Early voting off to fast start in suburbs

  • Voters cast their ballots Thursday for the Nov. 8 election at Naperville's city hall. Suburban election officials say early voting is running at a record-breaking clip.

      Voters cast their ballots Thursday for the Nov. 8 election at Naperville's city hall. Suburban election officials say early voting is running at a record-breaking clip. Bev Horne | Staff Photographer

Updated 10/27/2016 5:36 PM

Whether it's enthusiasm for a candidate or a desire to avoid long lines, record numbers of suburban voters are casting ballots before Election Day.

In suburban Cook County, for example, nearly 26,000 residents took part in the first day of early voting on Monday. By the end of the day Wednesday, the number had climbed to 73,643.


In addition to traditional early voting, County Clerk David Orr on Thursday said he expects more than 100,000 suburban Cook residents to vote by mail before the Nov. 8 election.

"What we're seeing with this election is intense interest in many contests, from the presidential race to races for U.S. Senate, Congress as well as statewide and countywide contests," Orr said in a statement. "Additionally, voters want to make sure that they don't encounter Election Day lines at the polls, so they're taking advantage of both early voting and voting by mail."

Early voting also is off to a running start elsewhere.

Kane County officials said more than 20,500 early votes had been cast as of Thursday morning.

And Lake County Clerk Carla Wyckoff said an average of about 7,000 early votes are being cast each day in the county. If that trend continues, Lake will receive more than 100,000 early votes by Nov. 8.

Experts say there are several factors driving those figures.

The first is that more people are aware of early voting. It also could represent a sense that they want to get the election over with, according to Phillip Hardy, an associate professor of political science at Benedictine University in Lisle.

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Another possibility is that there's a higher degree of enthusiasm for people to vote.

"People just have very strong opinions," Hardy said, "whether they're supportive of a candidate or they're voting to try to prevent another candidate from winning."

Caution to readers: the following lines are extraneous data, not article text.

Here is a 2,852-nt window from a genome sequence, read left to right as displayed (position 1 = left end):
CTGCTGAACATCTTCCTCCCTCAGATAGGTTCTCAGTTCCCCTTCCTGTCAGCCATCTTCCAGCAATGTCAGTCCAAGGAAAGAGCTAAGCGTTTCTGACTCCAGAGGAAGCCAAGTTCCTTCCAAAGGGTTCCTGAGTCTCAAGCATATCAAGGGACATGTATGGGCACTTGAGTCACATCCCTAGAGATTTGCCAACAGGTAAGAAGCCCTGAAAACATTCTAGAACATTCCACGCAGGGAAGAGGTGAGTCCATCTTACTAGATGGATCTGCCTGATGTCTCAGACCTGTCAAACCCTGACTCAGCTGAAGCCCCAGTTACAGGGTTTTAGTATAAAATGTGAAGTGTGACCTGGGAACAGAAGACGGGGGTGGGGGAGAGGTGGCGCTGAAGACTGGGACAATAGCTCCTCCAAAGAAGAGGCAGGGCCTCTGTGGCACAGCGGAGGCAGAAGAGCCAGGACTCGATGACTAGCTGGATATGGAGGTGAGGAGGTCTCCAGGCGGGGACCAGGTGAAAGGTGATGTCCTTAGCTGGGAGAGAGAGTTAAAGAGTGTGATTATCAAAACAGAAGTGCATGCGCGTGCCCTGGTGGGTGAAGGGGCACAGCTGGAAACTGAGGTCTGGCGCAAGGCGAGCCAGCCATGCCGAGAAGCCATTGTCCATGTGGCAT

Wyckoff said she believes there is "an unprecedented interest in the presidential election."

Counties also are promoting early voting, which has become easier and more accessible. The Kane County Clerk's office, for example, has been running advertisements in newspapers, on signs and on screens at movie theaters.

"I think that is helping to drive it," Kane County Clerk Jack Cunningham said.

McHenry County Clerk Mary McClellan said there's a simple reason more than 11,000 of the county's roughly 215,000 registered voters have cast early votes.

"They just don't want to stand in line on Election Day," McClellan said.

In DuPage County, election officials say about 110,000 voters are projected to cast ballots before Nov. 8. They predict another 40,000 residents will vote by mail.


Combined, those figures represent about one-fourth of DuPage's roughly 614,000 registered voters.

DuPage Election Commission Executive Director Bob Saar said the number of early voters is expected to exceed the 2008 general election, when Barack Obama first ran for president.

But Brian Krajewski, chairman of the DuPage Republican Party, questioned whether the early voting totals will translate to bigger voter turnout overall.

Krajewski said early voting in 2012 didn't trigger a larger turnout in DuPage compared to the 2008 presidential election.

"These people voting now may just be people who used to vote on Election Day," Krajewski said. "They're just getting it done and out of the way. Then on Election Day, you might not have as many voters."

• Staff writers Susan Sarkauskas and Lee Filas contributed to this report

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